The film Pamfir just ended its run in Ukraine’s cinemas, and I managed to make it to the last showing.

Winner of dozens of awards, international as well as Ukrainian, Pamfir is the triumphant film debut of Dmytro Suholytky-Sobchuk. The film was presented in 25 countries worldwide and included in the programs of 40 festivals. Cineuropa, the European cinephile publication, included Pamfir in its top-25 films of 2022.

Set in Bukovyna, Pamfir tells the story of a family living in a border village with Romania, where most survive by engaging in smuggling. The main character, Leonid – nicknamed Pamfir – used to be a smuggler. The director depicts Pamfir’s life unembellished, as it is – rife with injustice, cruelty, and at the same time with love.

Filmed before Russia’s full-scale invasion, there are no references to the war. However, while watching it, one can’t help but think about what has been happening in Ukraine since Feb. 24 of last year. Perhaps this is related to the same sense of injustice.

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It is impossible to be indifferent to the film’s excellent acting, cinematography and scenery.

What comes through most poignantly, though, is how strong and indomitable the Ukrainian people are. Despite the war, we still continue to show our values and spirit, both within the country and abroad.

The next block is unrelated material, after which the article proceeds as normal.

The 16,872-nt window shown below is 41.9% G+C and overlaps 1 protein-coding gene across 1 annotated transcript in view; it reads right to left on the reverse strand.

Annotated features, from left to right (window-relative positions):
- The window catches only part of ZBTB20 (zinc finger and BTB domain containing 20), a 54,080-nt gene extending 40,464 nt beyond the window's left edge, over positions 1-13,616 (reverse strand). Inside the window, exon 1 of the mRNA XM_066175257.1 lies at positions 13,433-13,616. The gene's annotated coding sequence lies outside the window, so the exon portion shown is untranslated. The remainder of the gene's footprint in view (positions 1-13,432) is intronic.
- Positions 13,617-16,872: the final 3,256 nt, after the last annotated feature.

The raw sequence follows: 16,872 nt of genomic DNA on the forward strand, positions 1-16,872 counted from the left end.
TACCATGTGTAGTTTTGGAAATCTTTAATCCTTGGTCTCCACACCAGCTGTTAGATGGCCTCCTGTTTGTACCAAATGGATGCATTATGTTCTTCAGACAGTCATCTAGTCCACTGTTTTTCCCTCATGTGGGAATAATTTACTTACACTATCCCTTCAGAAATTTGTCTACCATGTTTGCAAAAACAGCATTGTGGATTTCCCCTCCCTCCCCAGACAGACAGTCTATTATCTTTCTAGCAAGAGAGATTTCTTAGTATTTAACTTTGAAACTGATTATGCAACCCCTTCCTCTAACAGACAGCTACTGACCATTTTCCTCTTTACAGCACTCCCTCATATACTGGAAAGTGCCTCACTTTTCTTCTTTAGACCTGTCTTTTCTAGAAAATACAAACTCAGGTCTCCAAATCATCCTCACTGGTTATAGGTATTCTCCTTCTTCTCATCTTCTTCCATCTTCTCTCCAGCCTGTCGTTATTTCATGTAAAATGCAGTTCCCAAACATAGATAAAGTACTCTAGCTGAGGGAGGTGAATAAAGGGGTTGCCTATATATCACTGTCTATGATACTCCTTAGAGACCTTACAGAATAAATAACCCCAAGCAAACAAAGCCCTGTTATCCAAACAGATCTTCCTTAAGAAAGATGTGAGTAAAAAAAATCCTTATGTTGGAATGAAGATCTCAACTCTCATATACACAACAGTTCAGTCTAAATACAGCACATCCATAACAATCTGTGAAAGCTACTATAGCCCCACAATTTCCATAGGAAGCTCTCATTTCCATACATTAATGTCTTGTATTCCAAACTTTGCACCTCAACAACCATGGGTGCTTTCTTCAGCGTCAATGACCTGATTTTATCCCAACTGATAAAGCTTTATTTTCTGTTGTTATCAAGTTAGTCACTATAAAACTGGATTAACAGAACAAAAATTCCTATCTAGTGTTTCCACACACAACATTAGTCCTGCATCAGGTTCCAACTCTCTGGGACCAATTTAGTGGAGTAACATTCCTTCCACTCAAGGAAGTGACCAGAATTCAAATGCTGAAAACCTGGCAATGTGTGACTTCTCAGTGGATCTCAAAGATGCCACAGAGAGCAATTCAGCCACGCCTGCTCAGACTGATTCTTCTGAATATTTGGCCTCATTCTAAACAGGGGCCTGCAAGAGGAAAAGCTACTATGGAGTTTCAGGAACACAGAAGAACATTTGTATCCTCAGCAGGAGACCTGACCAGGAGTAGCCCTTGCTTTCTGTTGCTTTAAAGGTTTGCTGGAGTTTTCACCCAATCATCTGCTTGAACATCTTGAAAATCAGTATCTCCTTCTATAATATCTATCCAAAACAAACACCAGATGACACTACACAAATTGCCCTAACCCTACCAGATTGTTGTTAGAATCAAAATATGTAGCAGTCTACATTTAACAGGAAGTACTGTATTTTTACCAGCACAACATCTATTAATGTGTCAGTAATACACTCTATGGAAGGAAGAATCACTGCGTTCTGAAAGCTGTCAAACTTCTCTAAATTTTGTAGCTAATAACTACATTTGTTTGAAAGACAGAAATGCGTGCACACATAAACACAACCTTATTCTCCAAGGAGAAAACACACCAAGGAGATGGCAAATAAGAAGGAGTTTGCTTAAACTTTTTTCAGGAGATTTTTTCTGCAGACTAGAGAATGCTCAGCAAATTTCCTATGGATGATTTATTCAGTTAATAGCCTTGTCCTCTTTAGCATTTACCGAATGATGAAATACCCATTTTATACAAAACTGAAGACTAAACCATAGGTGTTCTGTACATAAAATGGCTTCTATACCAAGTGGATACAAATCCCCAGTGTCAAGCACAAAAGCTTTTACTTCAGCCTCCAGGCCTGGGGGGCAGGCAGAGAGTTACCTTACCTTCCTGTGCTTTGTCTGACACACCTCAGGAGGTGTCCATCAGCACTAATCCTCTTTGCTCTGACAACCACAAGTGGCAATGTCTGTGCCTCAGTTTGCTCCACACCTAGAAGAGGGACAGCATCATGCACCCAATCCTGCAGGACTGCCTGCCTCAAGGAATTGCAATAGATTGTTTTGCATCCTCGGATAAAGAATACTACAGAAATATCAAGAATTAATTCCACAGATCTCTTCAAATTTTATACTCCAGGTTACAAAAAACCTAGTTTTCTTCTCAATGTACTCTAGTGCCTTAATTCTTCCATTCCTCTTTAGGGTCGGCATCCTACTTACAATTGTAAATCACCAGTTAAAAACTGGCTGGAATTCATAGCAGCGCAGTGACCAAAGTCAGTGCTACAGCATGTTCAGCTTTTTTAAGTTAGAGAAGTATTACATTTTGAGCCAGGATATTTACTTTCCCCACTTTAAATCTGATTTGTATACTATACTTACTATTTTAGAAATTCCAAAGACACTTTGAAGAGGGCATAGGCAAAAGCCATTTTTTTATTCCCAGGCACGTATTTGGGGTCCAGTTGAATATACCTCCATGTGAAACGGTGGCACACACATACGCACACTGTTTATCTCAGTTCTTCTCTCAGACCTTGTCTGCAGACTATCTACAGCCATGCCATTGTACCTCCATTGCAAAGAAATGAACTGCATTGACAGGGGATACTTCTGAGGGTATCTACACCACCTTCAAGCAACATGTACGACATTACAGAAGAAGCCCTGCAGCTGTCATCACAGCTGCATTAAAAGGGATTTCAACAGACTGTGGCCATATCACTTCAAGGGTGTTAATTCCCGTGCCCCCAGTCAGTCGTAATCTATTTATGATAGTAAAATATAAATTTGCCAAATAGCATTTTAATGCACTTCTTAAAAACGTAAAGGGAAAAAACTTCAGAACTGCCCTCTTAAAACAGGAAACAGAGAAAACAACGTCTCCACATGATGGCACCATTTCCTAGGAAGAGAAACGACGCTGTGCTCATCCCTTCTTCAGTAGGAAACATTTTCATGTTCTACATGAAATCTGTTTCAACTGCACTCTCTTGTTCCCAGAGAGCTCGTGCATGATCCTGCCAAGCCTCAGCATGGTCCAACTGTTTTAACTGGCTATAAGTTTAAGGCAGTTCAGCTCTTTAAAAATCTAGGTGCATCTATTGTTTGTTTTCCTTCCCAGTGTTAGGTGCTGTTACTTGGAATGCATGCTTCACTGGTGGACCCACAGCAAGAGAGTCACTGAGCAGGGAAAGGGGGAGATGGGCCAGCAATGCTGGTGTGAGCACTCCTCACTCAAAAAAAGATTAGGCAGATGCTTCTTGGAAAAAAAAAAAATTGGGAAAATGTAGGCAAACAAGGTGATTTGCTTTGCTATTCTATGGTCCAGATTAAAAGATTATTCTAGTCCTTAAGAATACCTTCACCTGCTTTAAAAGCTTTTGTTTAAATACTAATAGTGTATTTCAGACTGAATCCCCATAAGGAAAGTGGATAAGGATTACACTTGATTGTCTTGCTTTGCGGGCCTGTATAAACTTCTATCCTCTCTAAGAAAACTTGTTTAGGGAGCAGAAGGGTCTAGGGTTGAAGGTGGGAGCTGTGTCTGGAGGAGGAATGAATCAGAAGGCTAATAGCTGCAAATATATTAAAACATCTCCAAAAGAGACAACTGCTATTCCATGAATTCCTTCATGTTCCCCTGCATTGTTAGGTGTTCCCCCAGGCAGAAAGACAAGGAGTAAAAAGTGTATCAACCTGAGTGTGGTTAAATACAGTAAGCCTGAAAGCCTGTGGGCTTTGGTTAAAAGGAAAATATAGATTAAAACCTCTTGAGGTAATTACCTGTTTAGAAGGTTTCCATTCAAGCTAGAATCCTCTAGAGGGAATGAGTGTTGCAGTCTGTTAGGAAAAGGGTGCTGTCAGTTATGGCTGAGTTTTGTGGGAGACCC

At the end of the film, the whole packed house was crying. During the credits, most of the audience held a moment of silence to remember the film’s set designer Volodymyr Chorny, who died in the battles near Bakhmut less than a week ago. It no doubt added even more emotion to an already emotional film.

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Foreigners often ask who exactly is fighting for Ukraine today? Are they really just ordinary people resisting the second strongest army in the world? People who were civilians just yesterday? I always answer: “These people were the best civilians, that’s why they went.”

Everything combined – the film’s aesthetics, its emotions, the homage to its fallen set designer at the end, and the general emotions stirred by the still-raging war – served to enhance the ordinary cinematic experience.

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Pamfir sparked and avalanche of thoughts:

Every day, we bury both famous artists and those who lived unknown to most. Those who uplifted our nation in other “fields” yesterday die on the battlefields today. Such people went to war. Those who care what language they speak, what flag to walk under, and what rights are theirs by virtue of being human.

I fear what will happen after the war. If so many wonderful people die, how can we raise our country?

But life goes on. Even when it seems that there is nothing left inside us except a sense of insane injustice. Even when we get bad news from the front, the loud children’s laughter can be heard outside the window. Politicians draw road maps for Ukraine. Directors shoot new films. Because life goes on. And all this is happening thanks to those who only yesterday were civilians, and today are defending our state from the enemy.

With these thoughts, I left the cinema in tears. But with the understanding that the future remains in the hands of the living. And it is in our power to preserve it – for the sake of those who no longer can.

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